Breast Microsurgery in Plastic Surgery Literature: A 21-Year Analysis of Publication Trends

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Microsurgical reconstruction of the breast represents an area of continual evolution, as new autologous flaps are introduced and principles are refined. This progression can be demonstrated by bibliometric analysis of the scientific literature.


The top 10 plastic surgery journals were determined by impact factor (IF). Each issue of every journal from 1993 to 2013 was accessed directly, and all articles discussing microsurgery on the female breast were classified by authors' geographic location, study design, and level of evidence (LOE, I-V). The productivity index and productivity share of each geographic region was calculated based on number of articles published and IF.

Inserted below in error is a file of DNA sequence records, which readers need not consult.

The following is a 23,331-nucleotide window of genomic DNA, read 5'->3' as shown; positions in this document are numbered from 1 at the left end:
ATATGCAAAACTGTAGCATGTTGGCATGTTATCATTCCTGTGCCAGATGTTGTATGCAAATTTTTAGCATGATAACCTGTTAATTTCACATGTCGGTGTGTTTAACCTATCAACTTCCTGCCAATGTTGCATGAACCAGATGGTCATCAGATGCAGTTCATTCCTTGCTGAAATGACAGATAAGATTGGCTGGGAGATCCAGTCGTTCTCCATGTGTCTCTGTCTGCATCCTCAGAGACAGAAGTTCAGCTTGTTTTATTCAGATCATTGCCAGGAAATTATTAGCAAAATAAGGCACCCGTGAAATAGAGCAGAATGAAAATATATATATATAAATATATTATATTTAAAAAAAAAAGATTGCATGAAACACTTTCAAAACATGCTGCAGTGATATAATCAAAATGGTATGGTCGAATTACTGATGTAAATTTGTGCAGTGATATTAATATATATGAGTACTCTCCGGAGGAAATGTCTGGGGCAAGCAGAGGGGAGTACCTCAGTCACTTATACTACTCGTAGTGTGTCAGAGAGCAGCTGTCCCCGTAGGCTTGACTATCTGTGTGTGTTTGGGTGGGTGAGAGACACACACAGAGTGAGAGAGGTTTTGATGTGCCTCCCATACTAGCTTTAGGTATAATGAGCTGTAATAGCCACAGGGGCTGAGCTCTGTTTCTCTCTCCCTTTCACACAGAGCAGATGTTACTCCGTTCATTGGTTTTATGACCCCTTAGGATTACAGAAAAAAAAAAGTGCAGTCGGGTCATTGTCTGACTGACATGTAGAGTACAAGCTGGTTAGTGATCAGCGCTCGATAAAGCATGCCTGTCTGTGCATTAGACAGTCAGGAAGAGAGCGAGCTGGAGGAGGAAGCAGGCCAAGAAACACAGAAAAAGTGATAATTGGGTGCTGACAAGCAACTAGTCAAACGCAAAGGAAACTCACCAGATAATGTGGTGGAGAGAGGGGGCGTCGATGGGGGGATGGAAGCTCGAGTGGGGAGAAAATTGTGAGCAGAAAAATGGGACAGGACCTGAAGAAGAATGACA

A total of 706 breast microsurgery articles were analyzed. There was a significant increase in microsurgical breast research (p < 0.01), with an average 33.6 ± 31.1 articles per year and a mean increase of 4.4 articles per year. Most research was of lower LOE, with level I constituting 0.14% and level II constituting 5.21% of all articles. United States contributed the most research with 336.4 articles, followed by Western Europe with 242.2. However, Western Europe experienced the greatest increase in productivity share, with + 0.50 ± 0.29 growth, while United States demonstrated the greatest decrease in productivity share with - 1.23 ± 0.31 growth. Among autologous flaps, transverse rectus abdominis muscle research had the greatest yearly publication volume until 2002, when overtaken by deep inferior epigastric perforator flap research.


Over the 21-year study period, the United States not only contributed the greatest volume of research on female breast microsurgery but also demonstrated the greatest decline in research productivity. Efforts should be made to increase the LOE in breast microsurgery research.

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